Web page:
By Jef With One F
By Abby Koenig
By Abby Koenig
By Cory Garcia
By Jef With One F
By Pete Vonder Haar
By Abby Koenig
By Meredith Deliso
The artistic directors of some of Houston's theaters believe that the cure for the summertime blues is a little light, spine-tingling entertainment. And they may be right.
Following in the footsteps of the Alley and its successful Summer Chills series, the Ensemble Theatre and Main Street Theater have selected mysteries to deal with the summer doldrums -- one played broadly and mostly for laughs, the other played subtly, to induce shivers.
The lighter of the two is the Ensemble's Who Killed Hazel Patton?, an amiable stew of soap opera, Agatha Christie and the kind of melodrama in which the audience hisses the villain. The play, written by the theater's late founder George Hawkins under the nom de plume Carl Anderson, gathers together a bunch of possible answers to the title question and then lets them gambol. Soap opera effects, including dramatic lighting and stagy gestures such as the actors all looking at each other in horrified anticipation at the ring of a doorbell, let the audience know they shouldn't take anything that happens on-stage too seriously.
When the play opens, we're introduced to the still living Hazel (Helen Sanders), a fearsome creature with a motorized chair that she wields like a weapon and features distorted by an apparent stroke. Anticipating her death (and hoping for slices of her huge financial pie), relatives and friends have gathered to hover near. There's conniving half-sister Felicia (Pamela Thompson), who's as acid as the chartreuse pantsuit she wears in the first act, and her 22-year-old daughter Ingrid (Tisha Dorn); neither of them has seen Hazel for 15 years. Then there's Hazel's next-door neighbor and apparent friend Margaret (Tezra Bryant), who may not be as selfless as she appears.
Adding to the mix are half-brother Bobby (Ray Walker) and his alcoholic wife Karen (Barbara Hartman), who don't even bother to seem upstanding, and Reed (Larry Johnson), an urbane judge who has a virtuous veneer. The young and handsome Carlester (Michael Green) may be just a gigolo out of a David Lee Roth ditty -- but then again, maybe not. Green makes the most of his seemingly stock part through mime as well as words -- his kissy-faces airmailed across the room to Hazel are priceless.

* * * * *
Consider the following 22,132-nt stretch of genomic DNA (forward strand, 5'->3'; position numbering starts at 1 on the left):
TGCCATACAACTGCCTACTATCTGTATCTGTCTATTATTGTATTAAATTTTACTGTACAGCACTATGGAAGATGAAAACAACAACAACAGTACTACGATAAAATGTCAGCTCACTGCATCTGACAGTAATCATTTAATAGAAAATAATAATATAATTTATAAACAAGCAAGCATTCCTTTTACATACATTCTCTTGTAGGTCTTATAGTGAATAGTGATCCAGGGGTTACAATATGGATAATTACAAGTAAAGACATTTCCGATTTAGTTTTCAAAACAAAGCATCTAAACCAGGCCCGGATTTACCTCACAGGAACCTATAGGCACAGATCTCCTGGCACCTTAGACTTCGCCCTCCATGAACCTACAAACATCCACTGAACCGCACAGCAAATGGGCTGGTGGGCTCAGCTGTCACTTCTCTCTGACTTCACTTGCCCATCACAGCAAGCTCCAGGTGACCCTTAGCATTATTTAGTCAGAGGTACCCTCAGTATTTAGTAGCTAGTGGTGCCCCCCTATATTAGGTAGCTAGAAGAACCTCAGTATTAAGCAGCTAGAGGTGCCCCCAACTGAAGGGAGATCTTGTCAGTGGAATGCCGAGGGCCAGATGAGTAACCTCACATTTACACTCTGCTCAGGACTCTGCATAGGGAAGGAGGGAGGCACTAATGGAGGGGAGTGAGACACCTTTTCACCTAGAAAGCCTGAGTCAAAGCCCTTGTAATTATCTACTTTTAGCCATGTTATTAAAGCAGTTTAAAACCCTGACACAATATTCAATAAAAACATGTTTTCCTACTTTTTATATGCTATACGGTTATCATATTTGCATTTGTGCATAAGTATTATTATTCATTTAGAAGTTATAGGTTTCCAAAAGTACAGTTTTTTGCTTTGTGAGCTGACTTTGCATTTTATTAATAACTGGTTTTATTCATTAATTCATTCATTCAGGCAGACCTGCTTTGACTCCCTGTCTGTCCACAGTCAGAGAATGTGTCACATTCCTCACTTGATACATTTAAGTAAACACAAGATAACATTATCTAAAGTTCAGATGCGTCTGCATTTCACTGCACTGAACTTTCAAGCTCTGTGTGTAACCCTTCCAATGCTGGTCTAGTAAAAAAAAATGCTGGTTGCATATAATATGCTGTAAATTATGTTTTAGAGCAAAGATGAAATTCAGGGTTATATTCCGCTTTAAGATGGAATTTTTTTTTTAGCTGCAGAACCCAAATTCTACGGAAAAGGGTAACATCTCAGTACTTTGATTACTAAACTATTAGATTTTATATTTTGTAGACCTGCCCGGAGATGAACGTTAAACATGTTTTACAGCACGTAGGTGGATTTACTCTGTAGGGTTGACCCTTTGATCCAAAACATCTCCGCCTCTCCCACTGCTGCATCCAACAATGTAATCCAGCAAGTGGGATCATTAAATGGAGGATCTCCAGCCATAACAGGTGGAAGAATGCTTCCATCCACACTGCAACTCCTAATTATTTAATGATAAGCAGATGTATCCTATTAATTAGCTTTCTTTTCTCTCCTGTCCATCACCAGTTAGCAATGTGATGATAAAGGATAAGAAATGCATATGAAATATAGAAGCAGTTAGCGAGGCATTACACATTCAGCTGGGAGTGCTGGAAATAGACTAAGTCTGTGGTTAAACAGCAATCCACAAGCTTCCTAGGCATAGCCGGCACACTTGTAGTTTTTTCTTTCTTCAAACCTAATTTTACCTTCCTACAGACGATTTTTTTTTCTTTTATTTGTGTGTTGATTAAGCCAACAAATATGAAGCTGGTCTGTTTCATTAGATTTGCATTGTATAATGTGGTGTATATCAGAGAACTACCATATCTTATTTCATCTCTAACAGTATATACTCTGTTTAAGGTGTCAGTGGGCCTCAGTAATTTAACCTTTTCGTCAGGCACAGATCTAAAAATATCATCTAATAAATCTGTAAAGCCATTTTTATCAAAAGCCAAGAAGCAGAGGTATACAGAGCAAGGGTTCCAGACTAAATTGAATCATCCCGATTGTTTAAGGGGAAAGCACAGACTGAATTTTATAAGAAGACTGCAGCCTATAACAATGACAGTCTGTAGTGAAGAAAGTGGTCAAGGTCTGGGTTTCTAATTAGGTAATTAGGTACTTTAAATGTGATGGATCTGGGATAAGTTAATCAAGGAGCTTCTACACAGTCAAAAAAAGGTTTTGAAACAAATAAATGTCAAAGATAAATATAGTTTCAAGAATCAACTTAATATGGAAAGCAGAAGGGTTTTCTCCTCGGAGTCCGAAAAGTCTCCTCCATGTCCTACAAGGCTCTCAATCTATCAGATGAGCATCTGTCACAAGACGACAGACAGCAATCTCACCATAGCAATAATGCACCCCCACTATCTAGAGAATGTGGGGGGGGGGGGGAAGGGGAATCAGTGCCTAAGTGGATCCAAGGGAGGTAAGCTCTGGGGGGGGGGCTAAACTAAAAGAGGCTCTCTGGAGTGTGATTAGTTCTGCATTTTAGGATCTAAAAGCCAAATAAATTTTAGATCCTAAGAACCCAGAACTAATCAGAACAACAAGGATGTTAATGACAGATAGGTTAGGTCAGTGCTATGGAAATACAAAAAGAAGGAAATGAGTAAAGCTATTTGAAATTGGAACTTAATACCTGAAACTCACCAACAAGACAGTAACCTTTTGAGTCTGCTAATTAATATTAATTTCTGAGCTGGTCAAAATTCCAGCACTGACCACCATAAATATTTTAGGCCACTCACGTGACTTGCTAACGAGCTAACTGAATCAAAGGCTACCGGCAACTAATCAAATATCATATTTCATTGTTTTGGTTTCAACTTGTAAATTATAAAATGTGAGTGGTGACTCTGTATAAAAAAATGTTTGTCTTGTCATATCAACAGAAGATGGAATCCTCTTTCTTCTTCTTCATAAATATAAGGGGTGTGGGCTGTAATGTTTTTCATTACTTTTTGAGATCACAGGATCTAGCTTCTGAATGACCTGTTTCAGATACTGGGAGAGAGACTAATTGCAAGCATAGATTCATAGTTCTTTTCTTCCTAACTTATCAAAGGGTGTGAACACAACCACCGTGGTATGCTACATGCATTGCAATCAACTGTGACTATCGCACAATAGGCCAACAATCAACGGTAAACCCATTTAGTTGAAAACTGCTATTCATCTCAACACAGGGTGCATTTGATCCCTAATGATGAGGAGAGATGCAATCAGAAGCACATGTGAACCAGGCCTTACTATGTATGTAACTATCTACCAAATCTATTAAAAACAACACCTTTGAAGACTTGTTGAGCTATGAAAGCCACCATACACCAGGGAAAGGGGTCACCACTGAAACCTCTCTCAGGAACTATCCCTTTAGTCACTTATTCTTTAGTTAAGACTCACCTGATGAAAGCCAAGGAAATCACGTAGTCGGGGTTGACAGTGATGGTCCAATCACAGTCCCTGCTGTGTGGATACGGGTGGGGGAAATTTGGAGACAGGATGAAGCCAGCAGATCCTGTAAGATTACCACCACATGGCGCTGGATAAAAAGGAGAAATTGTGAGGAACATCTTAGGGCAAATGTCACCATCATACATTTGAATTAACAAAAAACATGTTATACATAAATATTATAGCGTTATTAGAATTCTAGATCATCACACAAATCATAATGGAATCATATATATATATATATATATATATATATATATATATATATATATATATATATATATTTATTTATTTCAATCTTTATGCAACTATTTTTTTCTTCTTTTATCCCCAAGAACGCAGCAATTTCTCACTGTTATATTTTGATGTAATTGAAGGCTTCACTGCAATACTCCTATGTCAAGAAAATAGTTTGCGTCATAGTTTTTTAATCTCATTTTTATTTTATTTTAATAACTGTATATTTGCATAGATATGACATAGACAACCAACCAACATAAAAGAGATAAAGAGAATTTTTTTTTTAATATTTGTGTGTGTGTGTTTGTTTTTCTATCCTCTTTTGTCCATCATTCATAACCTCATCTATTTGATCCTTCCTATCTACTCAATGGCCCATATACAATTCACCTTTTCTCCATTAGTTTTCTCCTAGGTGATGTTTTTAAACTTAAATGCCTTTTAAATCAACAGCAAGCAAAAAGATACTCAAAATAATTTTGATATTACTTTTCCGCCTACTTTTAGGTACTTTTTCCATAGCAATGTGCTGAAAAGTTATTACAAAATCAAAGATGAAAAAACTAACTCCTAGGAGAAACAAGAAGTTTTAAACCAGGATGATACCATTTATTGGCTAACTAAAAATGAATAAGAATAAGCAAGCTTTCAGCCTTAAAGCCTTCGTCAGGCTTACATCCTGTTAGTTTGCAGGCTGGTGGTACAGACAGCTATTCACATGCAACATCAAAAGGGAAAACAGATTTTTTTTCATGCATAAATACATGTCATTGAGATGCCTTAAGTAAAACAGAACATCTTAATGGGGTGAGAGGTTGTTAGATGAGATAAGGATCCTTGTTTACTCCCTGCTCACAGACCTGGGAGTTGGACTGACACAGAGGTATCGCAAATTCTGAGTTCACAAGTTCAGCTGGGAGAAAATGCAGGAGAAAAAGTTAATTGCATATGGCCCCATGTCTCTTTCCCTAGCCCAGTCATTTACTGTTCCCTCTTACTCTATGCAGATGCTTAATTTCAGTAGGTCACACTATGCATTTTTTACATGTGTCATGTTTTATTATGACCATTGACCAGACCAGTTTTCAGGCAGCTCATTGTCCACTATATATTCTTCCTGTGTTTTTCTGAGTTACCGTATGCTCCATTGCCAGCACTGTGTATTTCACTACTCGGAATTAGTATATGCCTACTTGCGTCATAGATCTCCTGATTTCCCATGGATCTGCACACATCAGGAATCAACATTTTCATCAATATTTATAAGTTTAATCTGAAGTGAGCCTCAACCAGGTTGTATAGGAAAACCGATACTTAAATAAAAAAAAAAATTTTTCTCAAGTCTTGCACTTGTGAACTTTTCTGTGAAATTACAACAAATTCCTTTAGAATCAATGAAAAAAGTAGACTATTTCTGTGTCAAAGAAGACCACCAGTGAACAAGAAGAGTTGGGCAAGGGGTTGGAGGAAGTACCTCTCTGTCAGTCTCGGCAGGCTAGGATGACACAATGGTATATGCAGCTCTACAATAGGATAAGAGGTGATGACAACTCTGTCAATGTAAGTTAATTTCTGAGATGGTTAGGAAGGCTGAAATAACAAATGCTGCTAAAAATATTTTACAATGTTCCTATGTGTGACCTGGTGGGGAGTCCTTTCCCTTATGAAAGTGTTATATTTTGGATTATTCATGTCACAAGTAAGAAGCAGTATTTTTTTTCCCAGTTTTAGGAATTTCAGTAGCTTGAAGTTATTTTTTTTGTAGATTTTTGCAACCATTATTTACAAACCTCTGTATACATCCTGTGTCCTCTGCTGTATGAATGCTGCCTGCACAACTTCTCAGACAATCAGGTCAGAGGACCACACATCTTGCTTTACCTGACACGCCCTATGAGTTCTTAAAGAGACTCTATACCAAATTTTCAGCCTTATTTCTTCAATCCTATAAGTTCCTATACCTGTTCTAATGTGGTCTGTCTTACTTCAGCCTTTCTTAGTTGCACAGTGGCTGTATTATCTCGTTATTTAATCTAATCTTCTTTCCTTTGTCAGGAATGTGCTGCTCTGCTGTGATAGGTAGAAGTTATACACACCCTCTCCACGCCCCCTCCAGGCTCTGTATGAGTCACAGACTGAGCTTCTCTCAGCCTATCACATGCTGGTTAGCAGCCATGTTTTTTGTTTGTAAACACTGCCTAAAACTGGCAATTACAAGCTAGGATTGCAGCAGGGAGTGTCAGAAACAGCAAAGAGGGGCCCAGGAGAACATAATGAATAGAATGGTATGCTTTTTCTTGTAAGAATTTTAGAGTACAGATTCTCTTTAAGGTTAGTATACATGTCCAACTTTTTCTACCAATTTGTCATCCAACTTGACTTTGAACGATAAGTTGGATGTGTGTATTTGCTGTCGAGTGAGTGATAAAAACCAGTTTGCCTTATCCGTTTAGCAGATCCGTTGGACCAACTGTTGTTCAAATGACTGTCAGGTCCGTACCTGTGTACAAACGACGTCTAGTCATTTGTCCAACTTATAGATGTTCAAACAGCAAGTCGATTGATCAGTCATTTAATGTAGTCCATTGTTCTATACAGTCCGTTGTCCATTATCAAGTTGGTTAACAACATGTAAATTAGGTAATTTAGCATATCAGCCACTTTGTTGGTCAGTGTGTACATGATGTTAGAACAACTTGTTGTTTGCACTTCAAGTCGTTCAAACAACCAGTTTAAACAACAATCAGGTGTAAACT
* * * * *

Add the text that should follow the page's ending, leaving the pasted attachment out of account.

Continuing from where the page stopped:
This squabbling group slings insults such as "there's as much venom in you as in the rest of the snakes," swings fists and makes the occasional sexual pass. Meanwhile, Hazel plows into the room in her chair, dominating the gathering with rude truths and a few promises of future wealth. But alas, right before intermission she's stabbed to death in pitch darkness.
Though obviously a production titled Who Killed Hazel Patton? requires that Hazel Patton die, it's a pity to see her go. With Sanders as Patton off the stage, the momentum diminishes; Sanders's scenes may be few, but they're funny, borderline scary and full of energy. The accusations that fly in act two can't quite fill the gap she leaves behind. Still, the second act does introduce a new character, a detective named Reese who has a touch of Columbo in him -- the belted raincoat, the cigar, the request/order of "just a few more questions." Hazel Patton also repeats the tiredest catch phrase of the nineties, "Show me the money," using it at least five times when once would have been more than enough. The play ends with a startling special effect and a burst of confession.
The show is silly, occasionally vulgar and usually enjoyable. Who Killed Hazel Patton? demands audience participation, and it gets it, not only debates during intermission about who done it, but vocal participation during the play itself by audience members who, when I attended, had to be shushed frequently.
Shushing isn't required at Main Street Theater's The Woman in Black, a spectral tale set in early 20th-century England. As the story begins, a man in a suit wanders onto the stage carrying a notebook. He's not the play's stage manager, bearing news of upcoming productions or cast changes, but a major character named Arthur Kipps. Kipps, a drab-looking London solicitor, has a story to tell his family and friends; after mumbling to himself in a monotone, he seeks out an actor -- the play's only other performer, save for the silent title character -- to help him put the narrative across. "It must be told," Kipps tells the actor he finds with an unnatural intensity.
"We'll make an Irving of you yet," the unnamed actor vows, referring to Henry Irving, a titan of the British stage. But Kipps's theatrical skills need work; as the actor admonishes him, "Performing is an art acquired with tears and time." To demonstrate his point, the actor winds up playing Kipps as the play's events unfold, while Kipps takes the parts of the men the real Kipps encountered. If it sounds confusing in theory, on-stage it makes intriguing sense.
Kipps's tale takes him to a remote corner of Britain. The performers refer to the location as "(ahem)shire" in the manner of 19th-century novels that sometimes left blanks for a reading audience that presumably didn't need to know exactly where the action took place. Wherever he is, Kipps is sent there to attend to the funeral of an 87-year-old widow and clear up her affairs.